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April 18, 2005

Coming To Campus

Coming to Campus is a section announcing visiting speakers of note.

Those who wish to submit items for this section should send a brief description (maximum 300 words) of the event, including the date, time, and place, and giving the name, title, outstanding accomplishments and, if available, a color photo of the speaker to: Visiting Speaker, Advance, 1266 Storrs Road, Storrs, CT 06269-4144 or by e-mail:, with Visiting Speaker in the subject line.

The information must be received by 4 p.m. on Monday, a minimum of two weeks prior to the event.

Publication will depend on space available, and preference will be given to events of interest to a cross-section of the University community.

Speakers to Discuss Holocaust, Armenian Genocide, April 20
Two internationally known authors and scholars, Peter Balakian and Nechama Tec, will speak at a convocation on Wednesday, April 20 marking anniversaries of the end of the Holocaust in 1945 and the end of the Armenian Genocide in 1915. The event, co-sponsored by more than a dozen academic units, will take place at 2 p.m. in Konover Auditorium.

Balakian is the Donald M. and Constance H. Rebar Professor of Humanities at Colgate University. He is the author of The Burning Tigris: The Armenian Genocide and America’s Response, a New York Times bestseller; Black Dog of Fate, a memoir; and June-Tree: New and Selected Poems, 1974-2000.

Tec is a council member of the U.S. Holocaust Memorial Museum and professor emerita of sociology at UConn. Her books include Dry Tears: The Story of a Lost Childhood; When Light Pierced the Darkness: Christian Rescue of Jews in Nazi-Occupied Poland; The Lion’s Den: The Life of Oswald Rufeisen; Defiance: The Bielski Partisans; and Resilience and Courage: Women, Men, and the Holocaust, which was nominated for the Pulitzer Prize and the National Book Award.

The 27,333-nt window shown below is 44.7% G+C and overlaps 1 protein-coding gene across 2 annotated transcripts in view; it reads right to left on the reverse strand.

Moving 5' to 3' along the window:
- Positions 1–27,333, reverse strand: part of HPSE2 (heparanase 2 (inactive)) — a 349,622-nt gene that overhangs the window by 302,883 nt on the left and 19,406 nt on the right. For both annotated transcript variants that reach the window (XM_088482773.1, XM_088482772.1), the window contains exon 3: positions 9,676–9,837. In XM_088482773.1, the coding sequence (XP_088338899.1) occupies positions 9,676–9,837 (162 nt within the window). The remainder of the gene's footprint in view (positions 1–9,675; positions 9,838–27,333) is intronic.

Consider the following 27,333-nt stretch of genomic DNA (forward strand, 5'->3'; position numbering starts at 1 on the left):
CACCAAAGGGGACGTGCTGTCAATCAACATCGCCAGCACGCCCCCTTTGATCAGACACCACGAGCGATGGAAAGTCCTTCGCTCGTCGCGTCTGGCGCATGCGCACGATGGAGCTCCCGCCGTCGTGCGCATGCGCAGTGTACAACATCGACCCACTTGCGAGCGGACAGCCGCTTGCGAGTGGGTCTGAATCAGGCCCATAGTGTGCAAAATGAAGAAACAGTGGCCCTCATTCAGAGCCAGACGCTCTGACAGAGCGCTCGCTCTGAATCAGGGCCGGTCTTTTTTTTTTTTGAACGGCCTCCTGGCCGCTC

Richard Wilson, the Gladstein Chair of Human Rights and director of the Human Rights Institute at UConn, will join the two guest speakers to talk about the implications of these genocides for human rights in the 21st century.

The modern human rights movement emerged in the post-World War II era, when the crimes against humanity committed by the Nazi regime, including the murder of six million Jews, became more widely known through the Nuremberg Trials.

When Hitler prepared his plan to destroy European Jewry, he is said to have remarked, in reference to the genocide carried out by the Ottoman Empire against the Armenian population in 1915, “Who remembers the Armenians?”

The tragedies of the first half of the 20th century laid the foundation for the emergence of a movement for the observance of human rights in the latter half of the century.

Member of 9/11 Commission to Recount Experiences, Events
Richard Ben-Veniste, a member of the official commission created to investigate the Sept. 11, 2001 terrorist attacks, will discuss his experiences serving on the panel on Thursday, April 21, from 2 to 3 p.m. at Konover Auditorium.

The National Commission on Terrorist Attacks Upon the United States, better known as the 9/11 Commission, was an independent, bipartisan panel created by Congress and the president in late 2002. The panel was charged with providing a full and complete account of the circumstances surrounding the events of Sept. 11, 2001, including the nation’s level of preparedness and the immediate response to the attacks. The commission also made recommendations designed to guard against future attacks. Ben-Veniste was one of 10 commission members.

He previously served as chief of the Watergate Task Force as part of the Watergate Special Prosecutor’s Office from 1973 to 1975, and as minority counsel for the Senate Whitewater Committee from 1995 to 1996.

His visit was organized by the Leaders with Commitment Committee in collaboration with the UConn Honors program.